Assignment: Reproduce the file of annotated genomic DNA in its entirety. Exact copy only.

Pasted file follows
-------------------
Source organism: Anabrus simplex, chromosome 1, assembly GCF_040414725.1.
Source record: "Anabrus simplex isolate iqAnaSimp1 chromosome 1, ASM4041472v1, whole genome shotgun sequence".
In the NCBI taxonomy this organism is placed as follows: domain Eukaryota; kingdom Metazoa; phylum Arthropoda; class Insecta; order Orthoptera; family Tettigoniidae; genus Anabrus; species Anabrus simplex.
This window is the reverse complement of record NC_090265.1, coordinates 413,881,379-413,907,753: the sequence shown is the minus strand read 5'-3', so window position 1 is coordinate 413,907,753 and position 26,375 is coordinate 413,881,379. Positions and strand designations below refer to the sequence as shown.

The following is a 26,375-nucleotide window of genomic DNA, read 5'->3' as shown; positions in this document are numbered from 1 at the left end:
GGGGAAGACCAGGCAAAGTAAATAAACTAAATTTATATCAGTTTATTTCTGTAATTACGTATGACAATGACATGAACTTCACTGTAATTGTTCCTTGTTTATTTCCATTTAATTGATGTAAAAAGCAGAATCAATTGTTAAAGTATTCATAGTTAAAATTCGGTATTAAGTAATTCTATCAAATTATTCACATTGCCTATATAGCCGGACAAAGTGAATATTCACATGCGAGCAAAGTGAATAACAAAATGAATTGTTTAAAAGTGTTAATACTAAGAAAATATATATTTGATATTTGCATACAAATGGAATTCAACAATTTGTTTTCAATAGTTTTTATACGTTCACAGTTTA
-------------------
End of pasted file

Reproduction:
Source organism: Anabrus simplex, chromosome 1, assembly GCF_040414725.1.
Source record: "Anabrus simplex isolate iqAnaSimp1 chromosome 1, ASM4041472v1, whole genome shotgun sequence".
In the NCBI taxonomy this organism is placed as follows: domain Eukaryota; kingdom Metazoa; phylum Arthropoda; class Insecta; order Orthoptera; family Tettigoniidae; genus Anabrus; species Anabrus simplex.
This window is the reverse complement of record NC_090265.1, coordinates 413,881,379-413,907,753: the sequence shown is the minus strand read 5'-3', so window position 1 is coordinate 413,907,753 and position 26,375 is coordinate 413,881,379. Positions and strand designations below refer to the sequence as shown.

The following is a 26,375-nucleotide window of genomic DNA, read 5'->3' as shown; positions in this document are numbered from 1 at the left end:
GGGGAAGACCAGGCAAAGTAAATAAACTAAATTTATATCAGTTTATTTCTGTAATTACGTATGACAATGACATGAACTTCACTGTAATTGTTCCTTGTTTATTTCCATTTAATTGATGTAAAAAGCAGAATCAATTGTTAAAGTATTCATAGTTAAAATTCGGTATTAAGTAATTCTATCAAATTATTCACATTGCCTATATAGCCGGACAAAGTGAATATTCACATGCGAGCAAAGTGAATAACAAAATGAATTGTTTAAAAGTGTTAATACTAAGAAAATATATATTTGATATTTGCATACAAATGGAATTCAACAATTTGTTTTCAATAGTTTTTATACGTTCACAGTTTA